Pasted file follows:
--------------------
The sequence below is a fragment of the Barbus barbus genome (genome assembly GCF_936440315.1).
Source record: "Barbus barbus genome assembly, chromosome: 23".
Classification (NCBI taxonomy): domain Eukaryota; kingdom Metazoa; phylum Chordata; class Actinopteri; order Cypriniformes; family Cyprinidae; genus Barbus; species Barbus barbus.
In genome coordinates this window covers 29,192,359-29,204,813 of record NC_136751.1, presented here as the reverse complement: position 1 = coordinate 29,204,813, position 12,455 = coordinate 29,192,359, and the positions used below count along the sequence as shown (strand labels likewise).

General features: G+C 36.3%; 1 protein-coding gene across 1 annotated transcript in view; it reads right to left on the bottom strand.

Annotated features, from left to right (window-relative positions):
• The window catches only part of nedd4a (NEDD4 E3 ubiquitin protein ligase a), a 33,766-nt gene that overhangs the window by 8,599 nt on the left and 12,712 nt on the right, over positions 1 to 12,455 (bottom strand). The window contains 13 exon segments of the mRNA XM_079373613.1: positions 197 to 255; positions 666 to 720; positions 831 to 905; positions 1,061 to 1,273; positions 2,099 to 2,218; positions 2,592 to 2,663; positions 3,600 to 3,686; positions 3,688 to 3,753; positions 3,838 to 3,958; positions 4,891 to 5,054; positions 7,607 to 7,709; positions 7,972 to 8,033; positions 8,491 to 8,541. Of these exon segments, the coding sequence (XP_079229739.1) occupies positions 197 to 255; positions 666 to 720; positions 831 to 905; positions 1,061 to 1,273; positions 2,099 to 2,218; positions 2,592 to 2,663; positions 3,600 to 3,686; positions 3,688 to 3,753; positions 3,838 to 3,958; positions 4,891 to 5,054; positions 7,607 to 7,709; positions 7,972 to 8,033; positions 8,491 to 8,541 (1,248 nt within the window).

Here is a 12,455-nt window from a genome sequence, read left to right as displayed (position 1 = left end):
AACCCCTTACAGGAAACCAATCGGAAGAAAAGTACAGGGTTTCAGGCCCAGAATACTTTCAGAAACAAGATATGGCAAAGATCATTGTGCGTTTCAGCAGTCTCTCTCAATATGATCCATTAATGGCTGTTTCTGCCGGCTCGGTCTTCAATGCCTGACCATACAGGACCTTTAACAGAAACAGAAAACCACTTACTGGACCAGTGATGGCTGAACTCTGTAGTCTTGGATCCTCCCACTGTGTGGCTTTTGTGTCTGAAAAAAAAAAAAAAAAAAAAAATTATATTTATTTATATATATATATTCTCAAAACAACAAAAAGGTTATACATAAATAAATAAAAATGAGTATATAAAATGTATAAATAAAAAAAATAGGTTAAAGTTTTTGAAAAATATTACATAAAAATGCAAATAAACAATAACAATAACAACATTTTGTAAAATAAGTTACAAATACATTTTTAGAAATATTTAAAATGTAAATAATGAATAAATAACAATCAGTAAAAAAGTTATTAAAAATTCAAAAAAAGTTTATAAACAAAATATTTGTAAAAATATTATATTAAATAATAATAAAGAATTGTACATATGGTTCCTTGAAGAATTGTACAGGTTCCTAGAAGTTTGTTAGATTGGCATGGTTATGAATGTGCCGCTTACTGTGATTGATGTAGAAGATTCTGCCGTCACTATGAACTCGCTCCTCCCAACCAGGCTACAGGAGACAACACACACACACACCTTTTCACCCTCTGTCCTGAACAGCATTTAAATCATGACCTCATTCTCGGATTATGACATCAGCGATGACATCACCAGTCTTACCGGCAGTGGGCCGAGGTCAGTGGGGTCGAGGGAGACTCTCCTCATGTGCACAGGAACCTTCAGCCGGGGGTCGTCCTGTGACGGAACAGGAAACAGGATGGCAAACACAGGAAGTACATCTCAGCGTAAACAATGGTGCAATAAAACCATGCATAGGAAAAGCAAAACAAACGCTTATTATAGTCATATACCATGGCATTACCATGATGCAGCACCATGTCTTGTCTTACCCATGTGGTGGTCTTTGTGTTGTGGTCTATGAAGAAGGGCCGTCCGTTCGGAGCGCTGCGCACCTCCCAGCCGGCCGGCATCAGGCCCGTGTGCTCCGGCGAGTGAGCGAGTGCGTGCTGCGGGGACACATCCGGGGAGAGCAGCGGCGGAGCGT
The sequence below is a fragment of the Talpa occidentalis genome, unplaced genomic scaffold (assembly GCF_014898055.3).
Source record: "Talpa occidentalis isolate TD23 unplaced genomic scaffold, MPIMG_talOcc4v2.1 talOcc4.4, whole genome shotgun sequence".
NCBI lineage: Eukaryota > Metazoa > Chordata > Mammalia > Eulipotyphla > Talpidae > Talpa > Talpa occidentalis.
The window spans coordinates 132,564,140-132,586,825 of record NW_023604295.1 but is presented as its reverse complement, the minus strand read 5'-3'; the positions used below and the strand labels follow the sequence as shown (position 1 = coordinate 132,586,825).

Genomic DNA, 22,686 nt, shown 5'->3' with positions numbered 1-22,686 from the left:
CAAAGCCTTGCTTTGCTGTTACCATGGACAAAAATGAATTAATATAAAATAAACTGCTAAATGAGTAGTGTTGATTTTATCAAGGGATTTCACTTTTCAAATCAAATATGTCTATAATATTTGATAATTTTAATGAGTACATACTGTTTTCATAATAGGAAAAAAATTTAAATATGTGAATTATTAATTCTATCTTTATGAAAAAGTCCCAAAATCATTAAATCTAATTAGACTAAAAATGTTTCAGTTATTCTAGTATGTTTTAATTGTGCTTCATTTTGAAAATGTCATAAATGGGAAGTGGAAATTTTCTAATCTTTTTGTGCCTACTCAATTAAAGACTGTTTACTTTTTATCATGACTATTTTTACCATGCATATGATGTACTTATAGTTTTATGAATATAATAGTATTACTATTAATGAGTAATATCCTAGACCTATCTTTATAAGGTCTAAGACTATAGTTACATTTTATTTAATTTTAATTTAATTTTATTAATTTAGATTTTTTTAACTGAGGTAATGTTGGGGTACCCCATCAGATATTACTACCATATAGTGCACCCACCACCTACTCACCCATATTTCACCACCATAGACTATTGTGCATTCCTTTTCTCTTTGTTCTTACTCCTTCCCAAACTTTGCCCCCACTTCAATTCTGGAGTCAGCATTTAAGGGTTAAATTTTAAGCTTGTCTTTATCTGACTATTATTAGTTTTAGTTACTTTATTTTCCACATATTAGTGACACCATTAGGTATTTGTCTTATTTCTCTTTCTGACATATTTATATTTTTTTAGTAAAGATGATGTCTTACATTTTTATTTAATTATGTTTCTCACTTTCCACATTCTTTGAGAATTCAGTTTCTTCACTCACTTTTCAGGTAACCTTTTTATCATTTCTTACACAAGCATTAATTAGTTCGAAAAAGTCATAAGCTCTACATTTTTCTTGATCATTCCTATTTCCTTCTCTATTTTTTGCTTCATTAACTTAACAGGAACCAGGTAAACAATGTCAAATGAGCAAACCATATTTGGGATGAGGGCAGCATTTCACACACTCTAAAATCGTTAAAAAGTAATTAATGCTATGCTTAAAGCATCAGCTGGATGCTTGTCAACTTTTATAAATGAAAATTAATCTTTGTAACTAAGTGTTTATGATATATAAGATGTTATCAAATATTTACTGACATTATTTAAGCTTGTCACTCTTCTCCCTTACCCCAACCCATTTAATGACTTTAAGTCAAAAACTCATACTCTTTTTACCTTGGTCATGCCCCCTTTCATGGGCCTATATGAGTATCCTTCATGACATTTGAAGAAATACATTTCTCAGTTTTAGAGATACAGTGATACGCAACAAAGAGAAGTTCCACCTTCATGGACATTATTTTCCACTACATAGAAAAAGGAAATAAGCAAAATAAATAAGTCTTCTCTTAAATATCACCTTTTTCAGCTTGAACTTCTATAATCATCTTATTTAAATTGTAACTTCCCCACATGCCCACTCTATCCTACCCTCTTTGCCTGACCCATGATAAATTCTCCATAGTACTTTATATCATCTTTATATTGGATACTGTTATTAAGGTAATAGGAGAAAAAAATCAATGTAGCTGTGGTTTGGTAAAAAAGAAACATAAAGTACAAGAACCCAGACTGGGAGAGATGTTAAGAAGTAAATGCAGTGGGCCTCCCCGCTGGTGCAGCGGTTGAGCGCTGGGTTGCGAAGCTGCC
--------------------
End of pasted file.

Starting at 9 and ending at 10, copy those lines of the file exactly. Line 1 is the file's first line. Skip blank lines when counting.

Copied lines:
AACCCCTTACAGGAAACCAATCGGAAGAAAAGTACAGGGTTTCAGGCCCAGAATACTTTCAGAAACAAGATATGGCAAAGATCATTGTGCGTTTCAGCAGTCTCTCTCAATATGATCCATTAATGGCTGTTTCTGCCGGCTCGGTCTTCAATGCCTGACCATACAGGACCTTTAACAGAAACAGAAAACCACTTACTGGACCAGTGATGGCTGAACTCTGTAGTCTTGGATCCTCCCACTGTGTGGCTTTTGTGTCTGAAAAAAAAAAAAAAAAAAAAAATTATATTTATTTATATATATATATTCTCAAAACAACAAAAAGGTTATACATAAATAAATAAAAATGAGTATATAAAATGTATAAATAAAAAAAATAGGTTAAAGTTTTTGAAAAATATTACATAAAAATGCAAATAAACAATAACAATAACAACATTTTGTAAAATAAGTTACAAATACATTTTTAGAAATATTTAAAATGTAAATAATGAATAAATAACAATCAGTAAAAAAGTTATTAAAAATTCAAAAAAAGTTTATAAACAAAATATTTGTAAAAATATTATATTAAATAATAATAAAGAATTGTACATATGGTTCCTTGAAGAATTGTACAGGTTCCTAGAAGTTTGTTAGATTGGCATGGTTATGAATGTGCCGCTTACTGTGATTGATGTAGAAGATTCTGCCGTCACTATGAACTCGCTCCTCCCAACCAGGCTACAGGAGACAACACACACACACACCTTTTCACCCTCTGTCCTGAACAGCATTTAAATCATGACCTCATTCTCGGATTATGACATCAGCGATGACATCACCAGTCTTACCGGCAGTGGGCCGAGGTCAGTGGGGTCGAGGGAGACTCTCCTCATGTGCACAGGAACCTTCAGCCGGGGGTCGTCCTGTGACGGAACAGGAAACAGGATGGCAAACACAGGAAGTACATCTCAGCGTAAACAATGGTGCAATAAAACCATGCATAGGAAAAGCAAAACAAACGCTTATTATAGTCATATACCATGGCATTACCATGATGCAGCACCATGTCTTGTCTTACCCATGTGGTGGTCTTTGTGTTGTGGTCTATGAAGAAGGGCCGTCCGTTCGGAGCGCTGCGCACCTCCCAGCCGGCCGGCATCAGGCCCGTGTGCTCCGGCGAGTGAGCGAGTGCGTGCTGCGGGGACACATCCGGGGAGAGCAGCGGCGGAGCGT
The sequence below is a fragment of the Talpa occidentalis genome, unplaced genomic scaffold (assembly GCF_014898055.3).